Whales

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Whales

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Published Saturday, August 3, 2002 in The Island Packet  |  376 Words  |  /IslandPacket/editorial

In July 1855 a Cape Cod fisherman told Henry David Thoreau that blackfish, the animals we now call pilot whales, "ran ashore in pursuit of squid, and that they generally came on the coast about the last of July." ' What interested
Thoreau in blackfish wasn't their accidental strandings, but the fact that he himself had just seen them purposely driven ashore for their oil, blubber and meat. "Leaping over the sea like horses," the whales were pursued by men and boys
"striking on the sides of their boats and blowing horns to drive them on to the beach." Thoreau expressed no sense of kinship with the whales, only a revulsion at the stench.' But kinship is precisely what was expressed on Cape Cod on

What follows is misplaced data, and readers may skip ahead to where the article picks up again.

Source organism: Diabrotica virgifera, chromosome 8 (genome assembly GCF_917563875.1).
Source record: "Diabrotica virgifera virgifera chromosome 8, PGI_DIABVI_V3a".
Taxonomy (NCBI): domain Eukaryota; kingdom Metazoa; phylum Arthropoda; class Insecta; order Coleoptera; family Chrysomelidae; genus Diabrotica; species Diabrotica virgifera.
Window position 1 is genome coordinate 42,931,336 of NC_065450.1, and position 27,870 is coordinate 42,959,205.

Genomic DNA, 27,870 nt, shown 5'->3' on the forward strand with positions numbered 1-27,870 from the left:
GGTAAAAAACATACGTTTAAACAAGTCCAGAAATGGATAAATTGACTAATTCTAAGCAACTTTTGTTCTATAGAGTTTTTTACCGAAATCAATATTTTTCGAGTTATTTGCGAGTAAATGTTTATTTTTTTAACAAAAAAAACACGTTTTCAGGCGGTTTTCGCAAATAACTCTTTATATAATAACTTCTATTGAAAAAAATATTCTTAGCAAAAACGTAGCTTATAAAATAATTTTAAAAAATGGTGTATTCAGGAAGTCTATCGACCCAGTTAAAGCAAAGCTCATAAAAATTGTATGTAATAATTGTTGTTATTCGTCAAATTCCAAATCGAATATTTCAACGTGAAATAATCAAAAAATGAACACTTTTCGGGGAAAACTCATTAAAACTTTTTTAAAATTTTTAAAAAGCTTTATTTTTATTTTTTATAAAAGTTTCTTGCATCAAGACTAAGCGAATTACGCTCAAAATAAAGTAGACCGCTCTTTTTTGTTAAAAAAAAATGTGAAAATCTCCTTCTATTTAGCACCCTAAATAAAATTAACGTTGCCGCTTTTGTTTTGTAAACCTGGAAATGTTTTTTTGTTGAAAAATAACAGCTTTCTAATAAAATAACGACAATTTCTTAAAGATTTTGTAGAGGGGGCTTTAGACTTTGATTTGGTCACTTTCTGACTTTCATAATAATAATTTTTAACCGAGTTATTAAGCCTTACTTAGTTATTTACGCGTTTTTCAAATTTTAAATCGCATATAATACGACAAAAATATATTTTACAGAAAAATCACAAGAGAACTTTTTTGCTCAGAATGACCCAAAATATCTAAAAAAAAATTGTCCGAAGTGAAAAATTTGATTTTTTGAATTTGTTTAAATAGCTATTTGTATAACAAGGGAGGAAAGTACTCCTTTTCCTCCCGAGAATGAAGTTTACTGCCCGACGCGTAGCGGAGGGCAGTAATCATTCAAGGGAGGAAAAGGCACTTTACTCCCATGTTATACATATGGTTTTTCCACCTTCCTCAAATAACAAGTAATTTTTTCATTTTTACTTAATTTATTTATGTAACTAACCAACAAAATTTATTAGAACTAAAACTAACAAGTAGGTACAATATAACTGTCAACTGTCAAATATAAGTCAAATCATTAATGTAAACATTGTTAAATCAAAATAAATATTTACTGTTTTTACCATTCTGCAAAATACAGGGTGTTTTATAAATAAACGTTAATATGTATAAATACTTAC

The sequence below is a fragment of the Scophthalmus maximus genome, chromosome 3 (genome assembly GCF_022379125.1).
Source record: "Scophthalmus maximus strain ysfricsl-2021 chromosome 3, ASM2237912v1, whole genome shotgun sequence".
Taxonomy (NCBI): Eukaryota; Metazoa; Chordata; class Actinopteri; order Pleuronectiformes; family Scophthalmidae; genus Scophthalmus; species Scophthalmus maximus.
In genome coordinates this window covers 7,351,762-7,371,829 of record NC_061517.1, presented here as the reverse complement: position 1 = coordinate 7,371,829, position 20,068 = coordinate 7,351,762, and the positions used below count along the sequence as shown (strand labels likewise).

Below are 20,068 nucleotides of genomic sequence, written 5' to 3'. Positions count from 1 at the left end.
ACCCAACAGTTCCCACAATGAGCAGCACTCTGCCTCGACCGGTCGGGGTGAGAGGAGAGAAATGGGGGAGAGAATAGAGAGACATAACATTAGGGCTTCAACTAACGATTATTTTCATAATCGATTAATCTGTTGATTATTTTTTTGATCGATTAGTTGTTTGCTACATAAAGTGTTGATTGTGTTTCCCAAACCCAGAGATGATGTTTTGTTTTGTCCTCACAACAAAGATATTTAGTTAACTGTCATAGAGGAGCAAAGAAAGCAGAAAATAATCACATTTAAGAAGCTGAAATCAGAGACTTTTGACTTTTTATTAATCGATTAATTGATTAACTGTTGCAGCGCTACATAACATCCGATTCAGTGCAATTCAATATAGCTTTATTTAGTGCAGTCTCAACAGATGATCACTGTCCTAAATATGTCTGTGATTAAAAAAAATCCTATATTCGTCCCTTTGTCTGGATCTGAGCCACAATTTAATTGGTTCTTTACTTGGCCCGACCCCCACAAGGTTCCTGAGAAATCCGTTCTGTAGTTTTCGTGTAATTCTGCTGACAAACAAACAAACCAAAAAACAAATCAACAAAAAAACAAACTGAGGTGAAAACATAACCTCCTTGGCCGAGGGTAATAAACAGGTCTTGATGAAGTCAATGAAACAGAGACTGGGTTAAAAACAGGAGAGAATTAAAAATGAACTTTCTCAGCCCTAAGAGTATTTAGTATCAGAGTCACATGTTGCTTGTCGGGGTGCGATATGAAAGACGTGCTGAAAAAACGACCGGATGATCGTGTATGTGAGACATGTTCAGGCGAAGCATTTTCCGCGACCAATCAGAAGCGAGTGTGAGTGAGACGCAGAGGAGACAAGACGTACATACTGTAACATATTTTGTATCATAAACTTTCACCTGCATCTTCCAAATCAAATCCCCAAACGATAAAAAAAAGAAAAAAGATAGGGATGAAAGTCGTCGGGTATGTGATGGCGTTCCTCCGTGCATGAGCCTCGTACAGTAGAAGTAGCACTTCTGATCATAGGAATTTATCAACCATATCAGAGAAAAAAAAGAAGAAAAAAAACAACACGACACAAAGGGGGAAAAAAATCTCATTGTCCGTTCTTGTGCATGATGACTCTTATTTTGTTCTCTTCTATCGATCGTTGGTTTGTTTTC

Monday, a sign of the nearly complete revolution in the human attitude toward whales since Thoreau's time. ' Fifty-five pilot whales had stranded themselves at low tide on a private beach near Dennis, Mass. Thanks to the efforts of
trained and untrained volunteers, 46 of the whales, which average about 13 feet long and 1,800 pounds, were returned to the sea when high tide came at midday.' To the volunteers who knew most about pilot whales and their frequent
strandings, Monday's rescue was only the first part of the story. The question was whether the whales would remain in deep water or beach themselves again. The tragic answer came Tuesday afternoon, when the pod ran aground again. More than a
dozen died during the day, and the rest had to be euthanized.' No one knows why pilot whales strand themselves. To the explanation given by Thoreau's old fisherman, many more have since been added. But strandings have always been common
among this species, and once stranded, the strongly social nature of pilot whales makes them reluctant to leave any member of the pod behind. ' Humans figured out long ago how to drive the whales ashore, but we have still not discovered
how to drive them permanently to safety. The pathos of Monday -- the sight of one species rescuing another -- was quickly overcome by the even greater pathos Tuesday, when an implacable urge drove these wonderful creatures to their death.